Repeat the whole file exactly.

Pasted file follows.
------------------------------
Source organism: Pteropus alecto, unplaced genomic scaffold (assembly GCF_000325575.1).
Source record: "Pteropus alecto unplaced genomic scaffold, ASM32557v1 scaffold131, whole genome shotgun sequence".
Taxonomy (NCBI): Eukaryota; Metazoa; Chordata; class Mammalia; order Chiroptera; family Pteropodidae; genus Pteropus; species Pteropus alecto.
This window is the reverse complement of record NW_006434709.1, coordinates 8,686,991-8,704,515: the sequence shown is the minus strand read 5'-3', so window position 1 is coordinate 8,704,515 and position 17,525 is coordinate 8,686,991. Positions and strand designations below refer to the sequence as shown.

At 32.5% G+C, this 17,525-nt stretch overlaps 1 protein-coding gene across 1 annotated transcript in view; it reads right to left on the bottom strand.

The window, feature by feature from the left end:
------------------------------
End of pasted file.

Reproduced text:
Source organism: Pteropus alecto, unplaced genomic scaffold (assembly GCF_000325575.1).
Source record: "Pteropus alecto unplaced genomic scaffold, ASM32557v1 scaffold131, whole genome shotgun sequence".
Taxonomy (NCBI): Eukaryota; Metazoa; Chordata; class Mammalia; order Chiroptera; family Pteropodidae; genus Pteropus; species Pteropus alecto.
This window is the reverse complement of record NW_006434709.1, coordinates 8,686,991-8,704,515: the sequence shown is the minus strand read 5'-3', so window position 1 is coordinate 8,704,515 and position 17,525 is coordinate 8,686,991. Positions and strand designations below refer to the sequence as shown.

At 32.5% G+C, this 17,525-nt stretch overlaps 1 protein-coding gene across 1 annotated transcript in view; it reads right to left on the bottom strand.

The window, feature by feature from the left end: